(JollofNews) – Proposal for the Creation of a Special Tribunal for the Prosecution of Gross Human Rights Violations and Acts of Corruption Committed Between 22 July 1994 and 19 January 2017 in the Gambia
At the end of the Second Imperialist War (aka WWII) in 1945, the Allied Powers created a special court, the International Military Tribunal through a charter to prosecute German war criminals at Nuremburg. A similar court was also created in Tokyo for Japanese war criminals. Many years later, at the end of the Yugoslavia War, the UN Security Council through a resolution created the International Criminal Tribunal for the Former Yugoslavia in 1993 to prosecute those who bear the greatest responsibility for the gross human rights violations in that war.
A similar court was also created for Rwanda in 1994 after the genocide to try those who were responsibility for those crimes. The court was set up in Arusha in Tanzania where our current Chief Justice Hassan Jallow was the Chief Prosecutor, and our current Minister of Justice was an employee of that court. We also recall the Khmer Rouge tribunal in Cambodia for the prosecution of human rights violations under the oppressive Pol Pot regime. Yet again, we saw the same kind of special tribunal created in Sierra Leone following their civil war even though they also had a truth and reconciliation commission.
The Gambia did not experience the kind of conflict these countries encountered. However serious violation of human rights and severe acts of plunder of public resources did occur in our country over the past 22 years that require accountability. I submit that prosecuting these violations ad corruption through the normal court system would not serve the purpose of justice well enough because of many challenges.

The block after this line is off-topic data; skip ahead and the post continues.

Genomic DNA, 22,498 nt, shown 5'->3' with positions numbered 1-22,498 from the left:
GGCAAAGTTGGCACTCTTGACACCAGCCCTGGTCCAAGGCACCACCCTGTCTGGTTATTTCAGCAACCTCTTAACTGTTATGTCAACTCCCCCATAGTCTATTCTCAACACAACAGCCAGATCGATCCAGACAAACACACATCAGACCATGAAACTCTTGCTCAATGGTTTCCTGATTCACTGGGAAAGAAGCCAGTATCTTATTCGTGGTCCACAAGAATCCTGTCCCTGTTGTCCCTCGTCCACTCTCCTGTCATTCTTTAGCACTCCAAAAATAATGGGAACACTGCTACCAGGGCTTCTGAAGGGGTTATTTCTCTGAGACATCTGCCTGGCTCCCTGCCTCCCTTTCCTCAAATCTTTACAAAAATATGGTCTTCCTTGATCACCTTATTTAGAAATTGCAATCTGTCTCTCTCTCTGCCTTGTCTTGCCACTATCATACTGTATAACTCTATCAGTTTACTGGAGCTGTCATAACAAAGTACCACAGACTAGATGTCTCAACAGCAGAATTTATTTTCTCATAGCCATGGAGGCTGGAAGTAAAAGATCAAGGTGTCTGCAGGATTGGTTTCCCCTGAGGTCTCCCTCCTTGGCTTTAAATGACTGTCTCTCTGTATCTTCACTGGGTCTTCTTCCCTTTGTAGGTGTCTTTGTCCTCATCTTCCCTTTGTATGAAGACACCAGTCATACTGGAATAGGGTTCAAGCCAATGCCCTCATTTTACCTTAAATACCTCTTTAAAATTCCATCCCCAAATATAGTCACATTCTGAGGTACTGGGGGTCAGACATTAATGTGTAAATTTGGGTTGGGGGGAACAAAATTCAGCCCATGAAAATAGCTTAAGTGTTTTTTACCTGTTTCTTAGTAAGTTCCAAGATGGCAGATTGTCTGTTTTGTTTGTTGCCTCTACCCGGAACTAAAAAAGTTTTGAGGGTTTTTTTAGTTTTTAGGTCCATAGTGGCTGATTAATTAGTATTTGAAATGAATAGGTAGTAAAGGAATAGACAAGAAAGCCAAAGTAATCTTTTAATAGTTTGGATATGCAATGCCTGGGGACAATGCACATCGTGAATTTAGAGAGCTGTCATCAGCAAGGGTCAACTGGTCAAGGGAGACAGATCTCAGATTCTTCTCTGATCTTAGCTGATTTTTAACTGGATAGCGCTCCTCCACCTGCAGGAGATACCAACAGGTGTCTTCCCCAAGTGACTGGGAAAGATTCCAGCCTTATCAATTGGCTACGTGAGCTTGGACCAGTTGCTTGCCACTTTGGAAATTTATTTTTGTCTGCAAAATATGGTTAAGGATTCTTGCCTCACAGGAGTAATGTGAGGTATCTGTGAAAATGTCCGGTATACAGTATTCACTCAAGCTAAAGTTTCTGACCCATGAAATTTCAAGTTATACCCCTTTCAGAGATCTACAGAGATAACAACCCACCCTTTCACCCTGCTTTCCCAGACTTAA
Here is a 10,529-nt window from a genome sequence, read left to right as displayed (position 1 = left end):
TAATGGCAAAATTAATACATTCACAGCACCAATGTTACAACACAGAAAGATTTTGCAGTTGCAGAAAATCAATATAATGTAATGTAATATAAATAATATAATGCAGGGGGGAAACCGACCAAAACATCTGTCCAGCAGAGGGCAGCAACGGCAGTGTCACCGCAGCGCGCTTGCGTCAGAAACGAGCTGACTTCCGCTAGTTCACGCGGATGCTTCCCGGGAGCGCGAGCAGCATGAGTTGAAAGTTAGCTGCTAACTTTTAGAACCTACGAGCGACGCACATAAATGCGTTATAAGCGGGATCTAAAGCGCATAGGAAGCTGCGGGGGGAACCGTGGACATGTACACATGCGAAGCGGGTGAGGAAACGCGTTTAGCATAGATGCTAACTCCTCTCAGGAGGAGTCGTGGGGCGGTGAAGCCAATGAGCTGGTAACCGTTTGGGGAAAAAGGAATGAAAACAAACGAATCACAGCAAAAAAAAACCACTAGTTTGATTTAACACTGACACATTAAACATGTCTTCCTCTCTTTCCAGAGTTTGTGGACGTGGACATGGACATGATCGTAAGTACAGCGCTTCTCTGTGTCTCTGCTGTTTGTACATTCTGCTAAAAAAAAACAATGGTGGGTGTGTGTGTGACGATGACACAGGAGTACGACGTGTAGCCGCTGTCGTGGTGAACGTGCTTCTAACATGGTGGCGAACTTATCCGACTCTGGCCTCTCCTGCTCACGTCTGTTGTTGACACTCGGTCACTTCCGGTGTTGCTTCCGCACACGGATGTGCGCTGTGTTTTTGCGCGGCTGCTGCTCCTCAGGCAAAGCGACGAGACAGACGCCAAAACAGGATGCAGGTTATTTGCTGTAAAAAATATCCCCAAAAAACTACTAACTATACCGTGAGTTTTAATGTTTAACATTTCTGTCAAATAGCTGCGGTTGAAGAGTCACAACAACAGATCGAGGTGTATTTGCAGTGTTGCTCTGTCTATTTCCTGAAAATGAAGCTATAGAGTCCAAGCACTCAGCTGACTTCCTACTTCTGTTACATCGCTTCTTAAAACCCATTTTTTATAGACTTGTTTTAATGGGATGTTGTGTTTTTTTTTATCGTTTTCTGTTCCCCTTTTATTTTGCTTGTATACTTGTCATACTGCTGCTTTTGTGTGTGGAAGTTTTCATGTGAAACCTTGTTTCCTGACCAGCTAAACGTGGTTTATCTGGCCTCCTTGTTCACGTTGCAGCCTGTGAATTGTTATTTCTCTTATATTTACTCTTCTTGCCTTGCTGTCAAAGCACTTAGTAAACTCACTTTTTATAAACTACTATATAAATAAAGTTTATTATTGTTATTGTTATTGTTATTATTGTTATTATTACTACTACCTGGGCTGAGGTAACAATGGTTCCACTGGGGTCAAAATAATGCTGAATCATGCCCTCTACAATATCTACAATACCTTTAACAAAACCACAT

In the first place, it was a good idea that the Minister of Justice appointed a Special Prosecutor to try the NIA 9. But given the whole scenario of the 22 years of dictatorship, I am of the view that the Government needs to go the full length to establish a more viable mechanism to bring those who bear the greatest responsibility for human rights violations and corruption to book. For this matter, the Gambia needs a special court to be able to ensure that justice is dispensed in the most thorough, cost effective and credible manner.
I made reference to the international and regional scene to show that such measures were once undertaken in various parts of the world hence it is possible to also carry them out at the national level. This could be done and it will be legal, fair and just. Apart from that there are other reasons for which the creation of such a tribunal is also necessary and justifiable.
First. The Gambia’s current Criminal Code does not explicitly contain such offences as torture, sexual violence, enforced disappearances and summary executions within the context of a tyrannical regime. Where such offences exist they are not as explicit as to carry the same or exact definitions and elements as in the UN Convention against Torture and Other Cruel, Inhuman or Degrading Treatment or Punishment. Even while the Sexual Offences Act addresses rape, yet it does not fully capture this crime in terms of a crime perpetrated from a standpoint of a political objective. Given that these are international crimes and which were committed in a widespread and systematic manner during the reign of terror of an oppressive regime, it is therefore necessary that special measures be taken to address them. Otherwise, the prosecution of perpetrators of these crimes will become difficult and cumbersome in the hands of our Justice ministry and the Judiciary leading to potential delays and derailment.
Second. Without a special tribunal to focus specifically on this period and the crimes committed therein, it would mean that both the Ministry of Justice and the Judiciary would be adding additional work onto their existing workload to handle these cases. Such capacity does not exist. In fact this is one of the reasons the Ministry of Justice exercised good sense to appoint a Special Prosecutor. But then this Special Prosecutor is only half the solution because his mandate is only focused on the NIA 9 case.